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  India   Politics  04 Mar 2017  Centre can reject judge, but collegium will have final say

Centre can reject judge, but collegium will have final say

THE ASIAN AGE. | J VENKATESAN
Published : Mar 4, 2017, 3:38 am IST
Updated : Mar 4, 2017, 6:57 am IST

The collegium took 15 months to arrive at a consensus in finalising the MoP.

The collegium took 15 months to arrive at a consensus in finalising the MoP.
 The collegium took 15 months to arrive at a consensus in finalising the MoP.

New Delhi: The Supreme Court Collegium headed by the Chief Justice of India J.S. Khehar during a meeting on Friday cleared the Memorandum of Procedure (MoP) on appointment of judges.

The collegium took 15 months to arrive at a consensus in finalising the MoP. The contentious issue of “veto power” to the Centre to reject a candidate on grounds of national security has been sorted out. In the MoP cleared on Friday, the collegium gave liberty to the government to reject any name on grounds of national security after giving reasons in writing. But the final power to reject or approve the name will continue to remain with the collegium.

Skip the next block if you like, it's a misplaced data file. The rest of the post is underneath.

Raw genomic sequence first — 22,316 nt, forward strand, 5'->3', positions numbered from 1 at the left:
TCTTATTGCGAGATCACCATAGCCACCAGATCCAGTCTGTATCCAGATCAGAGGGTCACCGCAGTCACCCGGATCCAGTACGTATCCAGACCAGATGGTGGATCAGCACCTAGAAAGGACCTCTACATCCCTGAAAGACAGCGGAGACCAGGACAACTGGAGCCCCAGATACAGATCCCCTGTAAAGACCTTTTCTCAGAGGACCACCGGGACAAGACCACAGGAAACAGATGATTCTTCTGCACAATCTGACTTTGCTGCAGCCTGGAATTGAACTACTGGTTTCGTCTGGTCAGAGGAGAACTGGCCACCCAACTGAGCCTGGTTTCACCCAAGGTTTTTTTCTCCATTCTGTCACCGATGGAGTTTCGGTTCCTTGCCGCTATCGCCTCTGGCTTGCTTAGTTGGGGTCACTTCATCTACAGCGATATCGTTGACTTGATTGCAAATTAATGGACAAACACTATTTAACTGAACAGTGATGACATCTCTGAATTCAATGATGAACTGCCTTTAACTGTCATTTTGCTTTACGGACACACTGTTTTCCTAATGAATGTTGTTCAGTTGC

The collegium has, however, rejected the NDA government’s plea for an independent secretariat to screen names of judges, as it was of the view that the existing mechanism under which the personal staff of the five judges constituting the collegium was sufficient to deal with the issue.

The judiciary feels that appointing a separate secretariat and screening committee to vet the names would “not only impinge on the independence of the judiciary, but could also lead to prospective names being leaked” which can’t be accepted.

The MoP was evolved in 1998, under which the procedure for appointment/transfers of judges are done with mutually acceptable norms between the collegium comprising the five senior most Supreme Court judges led by the CJI and the government.

A five-judge Constitution Bench in October 2015 quashed the National Judicial Appointments Commission Law and restored the collegium system of appointment.

Tags: j.s. khehar, collegium, supreme court
Location: India, Delhi